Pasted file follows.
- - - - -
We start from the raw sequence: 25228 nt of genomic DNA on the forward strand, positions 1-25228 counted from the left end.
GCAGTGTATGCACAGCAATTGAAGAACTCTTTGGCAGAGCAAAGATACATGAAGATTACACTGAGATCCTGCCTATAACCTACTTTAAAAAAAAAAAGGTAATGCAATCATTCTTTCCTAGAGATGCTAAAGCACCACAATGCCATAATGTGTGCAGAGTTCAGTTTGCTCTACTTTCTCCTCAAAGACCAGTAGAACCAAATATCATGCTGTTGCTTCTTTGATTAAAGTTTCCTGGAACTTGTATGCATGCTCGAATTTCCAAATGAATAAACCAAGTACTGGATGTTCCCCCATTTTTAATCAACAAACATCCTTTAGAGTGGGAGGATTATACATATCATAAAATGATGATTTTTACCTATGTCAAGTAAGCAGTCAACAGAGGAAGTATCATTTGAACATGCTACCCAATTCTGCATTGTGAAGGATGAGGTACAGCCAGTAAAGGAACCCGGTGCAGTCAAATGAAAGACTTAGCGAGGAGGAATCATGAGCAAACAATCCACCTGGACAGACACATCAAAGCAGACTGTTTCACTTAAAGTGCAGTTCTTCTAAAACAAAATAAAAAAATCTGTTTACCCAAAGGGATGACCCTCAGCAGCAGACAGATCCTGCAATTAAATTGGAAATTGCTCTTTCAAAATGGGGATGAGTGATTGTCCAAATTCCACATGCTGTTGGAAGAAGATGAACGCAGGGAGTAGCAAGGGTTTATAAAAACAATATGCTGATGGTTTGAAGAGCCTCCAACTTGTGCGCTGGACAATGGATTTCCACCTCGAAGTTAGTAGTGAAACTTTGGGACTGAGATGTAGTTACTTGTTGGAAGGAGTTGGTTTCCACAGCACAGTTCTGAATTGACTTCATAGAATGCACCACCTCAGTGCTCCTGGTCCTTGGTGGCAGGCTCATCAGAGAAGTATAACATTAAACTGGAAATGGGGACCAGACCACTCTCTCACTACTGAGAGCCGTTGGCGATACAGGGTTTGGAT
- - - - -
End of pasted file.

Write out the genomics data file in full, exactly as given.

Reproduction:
We start from the raw sequence: 25228 nt of genomic DNA on the forward strand, positions 1-25228 counted from the left end.
GCAGTGTATGCACAGCAATTGAAGAACTCTTTGGCAGAGCAAAGATACATGAAGATTACACTGAGATCCTGCCTATAACCTACTTTAAAAAAAAAAAGGTAATGCAATCATTCTTTCCTAGAGATGCTAAAGCACCACAATGCCATAATGTGTGCAGAGTTCAGTTTGCTCTACTTTCTCCTCAAAGACCAGTAGAACCAAATATCATGCTGTTGCTTCTTTGATTAAAGTTTCCTGGAACTTGTATGCATGCTCGAATTTCCAAATGAATAAACCAAGTACTGGATGTTCCCCCATTTTTAATCAACAAACATCCTTTAGAGTGGGAGGATTATACATATCATAAAATGATGATTTTTACCTATGTCAAGTAAGCAGTCAACAGAGGAAGTATCATTTGAACATGCTACCCAATTCTGCATTGTGAAGGATGAGGTACAGCCAGTAAAGGAACCCGGTGCAGTCAAATGAAAGACTTAGCGAGGAGGAATCATGAGCAAACAATCCACCTGGACAGACACATCAAAGCAGACTGTTTCACTTAAAGTGCAGTTCTTCTAAAACAAAATAAAAAAATCTGTTTACCCAAAGGGATGACCCTCAGCAGCAGACAGATCCTGCAATTAAATTGGAAATTGCTCTTTCAAAATGGGGATGAGTGATTGTCCAAATTCCACATGCTGTTGGAAGAAGATGAACGCAGGGAGTAGCAAGGGTTTATAAAAACAATATGCTGATGGTTTGAAGAGCCTCCAACTTGTGCGCTGGACAATGGATTTCCACCTCGAAGTTAGTAGTGAAACTTTGGGACTGAGATGTAGTTACTTGTTGGAAGGAGTTGGTTTCCACAGCACAGTTCTGAATTGACTTCATAGAATGCACCACCTCAGTGCTCCTGGTCCTTGGTGGCAGGCTCATCAGAGAAGTATAACATTAAACTGGAAATGGGGACCAGACCACTCTCTCACTACTGAGAGCCGTTGGCGATACAGGGTTTGGAT